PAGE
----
Editorial Food Photography for MisAdventures Magazine

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“On Signagi’s main street, wines glitter like jewels in their makeshift bottles — soda, water, even mustard.”

Nearly two years ago, writer Jen Kinney and I went to Georgia and Armenia in search of a story. We weren’t sure what kind of story, or what we would even find there. Ultimately we stumbled upon one of the oldest wine making traditions in the world. Growing over 500 varieties of heirloom grapes, and harvesting them to make homemade wine in the basement. It is a tradition that dates back for years. In an attempt to create government wine programs, the USSR made homemade wine processing illegal. Many people shut down their home wine cellars by filling them in with soil, only to be recovered years later, full bottles and all.

“Christine stands, lost in thought, eating a clutch of grapes. When she’s exhausted all the dull little globes, she flicks the spine into the apple trees outside our guest house door. It hangs in the air a fish skeleton, and lands out of view beneath the heavy boughs.”

During our trip to Georgia and Armenia. We found stories, we made images. And then we did not know what to do after that. I have done bits of work for MisAdventures in the past, and they contacted me to see if I had any editorial food photography I could include in their printed magazine. Each issue they have a food section. Sometimes featuring recipes, sometimes featuring food adventure stories. In the summer 2017 issue, our story was featured.

“Christine and I, frequent travel partners, are tired and full with the traditional Georgian dinner they’ve served us: soapy white cheese that squeaks in our teeth, salt-encrusted fish, a salad of cucumber and tomatoes too spicy for us to finish, a bowl of grapes for desert. Now our host points to a tree hearty with tense green balls the size of eggs. He pinches off two and crushes them together against his chest until they burst their shells and give up two pale, green, thumb-sized brains. “America, America,” he says, and we eat the ripening walnuts. This young, they are not just rinsed with bitterness, but bitter through and through.”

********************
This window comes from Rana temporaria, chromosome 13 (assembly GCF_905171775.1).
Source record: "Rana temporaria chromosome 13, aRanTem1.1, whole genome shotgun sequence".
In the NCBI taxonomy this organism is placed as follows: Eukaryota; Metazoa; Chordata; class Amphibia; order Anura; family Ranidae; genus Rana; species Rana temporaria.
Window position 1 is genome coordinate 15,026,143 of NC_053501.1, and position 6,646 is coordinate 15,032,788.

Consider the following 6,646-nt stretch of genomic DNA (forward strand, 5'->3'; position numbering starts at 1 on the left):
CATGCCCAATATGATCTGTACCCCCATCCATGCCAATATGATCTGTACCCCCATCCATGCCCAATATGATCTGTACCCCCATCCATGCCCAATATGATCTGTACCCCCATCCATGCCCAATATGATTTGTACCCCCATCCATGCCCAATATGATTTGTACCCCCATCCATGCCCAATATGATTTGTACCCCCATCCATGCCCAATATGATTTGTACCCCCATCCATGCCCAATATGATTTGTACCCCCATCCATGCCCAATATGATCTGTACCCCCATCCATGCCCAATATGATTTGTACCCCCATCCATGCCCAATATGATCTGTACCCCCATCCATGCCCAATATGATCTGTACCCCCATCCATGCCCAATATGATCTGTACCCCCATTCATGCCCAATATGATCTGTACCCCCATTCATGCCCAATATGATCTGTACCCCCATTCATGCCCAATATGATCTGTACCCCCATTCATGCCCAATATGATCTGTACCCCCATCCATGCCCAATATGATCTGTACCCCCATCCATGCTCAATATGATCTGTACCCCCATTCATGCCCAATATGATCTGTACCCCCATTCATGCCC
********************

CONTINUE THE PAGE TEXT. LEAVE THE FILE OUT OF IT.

It was a bit of a strange story. It was a bit of a strange trip. Jen sums it up beautifully (all quoted lines in this post are from her). She explores tradition and what is feels like to be a foreigner in a place you know nothing about. I will post a handful of images below. Some where used and others were not. But for the words, you will have to find the article in print.

“Then, wandering the streets of Telavi at sunset, a woman gestures to us from the second-story balcony of a tilting, wedding-cake house. “Coffee?” she offers. We follow her… [the family] smile at us gently, like we are strays they have not yet decided to keep.”


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Christine Armbruster is an editorial food photographer in Minneapolis. She makes documentary images for commercial clients in the food industry. To see more of her work, and other editorial projects around the world, please visit her website.

This entry was written by Christine , posted on Monday December 18 2017at 11:12 am , filed under documentary, editorial, film, food, Georgia, street photography, travel . Bookmark the permalink . Post a comment below or leave a trackback: Trackback URL.

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